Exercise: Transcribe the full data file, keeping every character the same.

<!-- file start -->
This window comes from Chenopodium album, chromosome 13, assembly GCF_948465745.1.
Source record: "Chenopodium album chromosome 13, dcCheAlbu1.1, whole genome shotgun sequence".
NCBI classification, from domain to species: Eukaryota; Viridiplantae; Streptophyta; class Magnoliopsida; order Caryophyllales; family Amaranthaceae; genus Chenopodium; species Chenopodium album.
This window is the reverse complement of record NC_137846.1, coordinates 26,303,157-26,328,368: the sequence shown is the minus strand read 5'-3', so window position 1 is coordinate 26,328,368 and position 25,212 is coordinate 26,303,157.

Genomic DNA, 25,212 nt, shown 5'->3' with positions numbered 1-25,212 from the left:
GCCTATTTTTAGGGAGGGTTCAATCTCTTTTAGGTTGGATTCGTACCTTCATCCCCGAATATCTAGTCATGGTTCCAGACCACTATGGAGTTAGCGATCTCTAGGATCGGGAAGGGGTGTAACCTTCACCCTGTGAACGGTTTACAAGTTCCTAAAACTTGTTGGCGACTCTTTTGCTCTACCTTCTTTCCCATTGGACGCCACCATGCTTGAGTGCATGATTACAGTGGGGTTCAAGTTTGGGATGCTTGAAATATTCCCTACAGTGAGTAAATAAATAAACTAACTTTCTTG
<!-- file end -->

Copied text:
This window comes from Chenopodium album, chromosome 13, assembly GCF_948465745.1.
Source record: "Chenopodium album chromosome 13, dcCheAlbu1.1, whole genome shotgun sequence".
NCBI classification, from domain to species: Eukaryota; Viridiplantae; Streptophyta; class Magnoliopsida; order Caryophyllales; family Amaranthaceae; genus Chenopodium; species Chenopodium album.
This window is the reverse complement of record NC_137846.1, coordinates 26,303,157-26,328,368: the sequence shown is the minus strand read 5'-3', so window position 1 is coordinate 26,328,368 and position 25,212 is coordinate 26,303,157.

Genomic DNA, 25,212 nt, shown 5'->3' with positions numbered 1-25,212 from the left:
GCCTATTTTTAGGGAGGGTTCAATCTCTTTTAGGTTGGATTCGTACCTTCATCCCCGAATATCTAGTCATGGTTCCAGACCACTATGGAGTTAGCGATCTCTAGGATCGGGAAGGGGTGTAACCTTCACCCTGTGAACGGTTTACAAGTTCCTAAAACTTGTTGGCGACTCTTTTGCTCTACCTTCTTTCCCATTGGACGCCACCATGCTTGAGTGCATGATTACAGTGGGGTTCAAGTTTGGGATGCTTGAAATATTCCCTACAGTGAGTAAATAAATAAACTAACTTTCTTG